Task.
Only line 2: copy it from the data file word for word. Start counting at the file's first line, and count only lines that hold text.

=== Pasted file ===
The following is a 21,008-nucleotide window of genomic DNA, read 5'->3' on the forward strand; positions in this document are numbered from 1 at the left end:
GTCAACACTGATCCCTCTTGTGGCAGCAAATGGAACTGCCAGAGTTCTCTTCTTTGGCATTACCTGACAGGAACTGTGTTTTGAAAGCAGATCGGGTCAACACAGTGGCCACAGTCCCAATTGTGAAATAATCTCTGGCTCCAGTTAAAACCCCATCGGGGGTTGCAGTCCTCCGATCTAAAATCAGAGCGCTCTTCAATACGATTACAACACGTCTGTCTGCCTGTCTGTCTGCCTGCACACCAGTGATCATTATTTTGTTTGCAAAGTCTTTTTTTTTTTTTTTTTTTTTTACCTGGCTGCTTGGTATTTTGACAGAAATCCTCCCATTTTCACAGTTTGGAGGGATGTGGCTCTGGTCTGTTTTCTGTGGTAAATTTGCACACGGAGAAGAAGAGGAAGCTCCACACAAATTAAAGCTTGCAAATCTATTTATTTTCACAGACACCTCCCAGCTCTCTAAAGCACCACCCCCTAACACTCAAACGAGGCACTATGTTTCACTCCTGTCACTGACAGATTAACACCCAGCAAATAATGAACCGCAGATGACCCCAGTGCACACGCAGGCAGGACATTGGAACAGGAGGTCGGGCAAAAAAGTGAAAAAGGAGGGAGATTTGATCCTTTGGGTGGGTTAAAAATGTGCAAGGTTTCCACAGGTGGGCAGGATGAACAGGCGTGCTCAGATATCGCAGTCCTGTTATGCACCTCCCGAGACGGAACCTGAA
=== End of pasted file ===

GTCAACACTGATCCCTCTTGTGGCAGCAAATGGAACTGCCAGAGTTCTCTTCTTTGGCATTACCTGACAGGAACTGTGTTTTGAAAGCAGATCGGGTCAACACAGTGGCCACAGTCCCAATTGTGAAATAATCTCTGGCTCCAGTTAAAACCCCATCGGGGGTTGCAGTCCTCCGATCTAAAATCAGAGCGCTCTTCAATACGATTACAACACGTCTGTCTGCCTGTCTGTCTGCCTGCACACCAGTGATCATTATTTTGTTTGCAAAGTCTTTTTTTTTTTTTTTTTTTTTTACCTGGCTGCTTGGTATTTTGACAGAAATCCTCCCATTTTCACAGTTTGGAGGGATGTGGCTCTGGTCTGTTTTCTGTGGTAAATTTGCACACGGAGAAGAAGAGGAAGCTCCACACAAATTAAAGCTTGCAAATCTATTTATTTTCACAGACACCTCCCAGCTCTCTAAAGCACCACCCCCTAACACTCAAACGAGGCACTATGTTTCACTCCTGTCACTGACAGATTAACACCCAGCAAATAATGAACCGCAGATGACCCCAGTGCACACGCAGGCAGGACATTGGAACAGGAGGTCGGGCAAAAAAGTGAAAAAGGAGGGAGATTTGATCCTTTGGGTGGGTTAAAAATGTGCAAGGTTTCCACAGGTGGGCAGGATGAACAGGCGTGCTCAGATATCGCAGTCCTGTTATGCACCTCCCGAGACGGAACCTGAA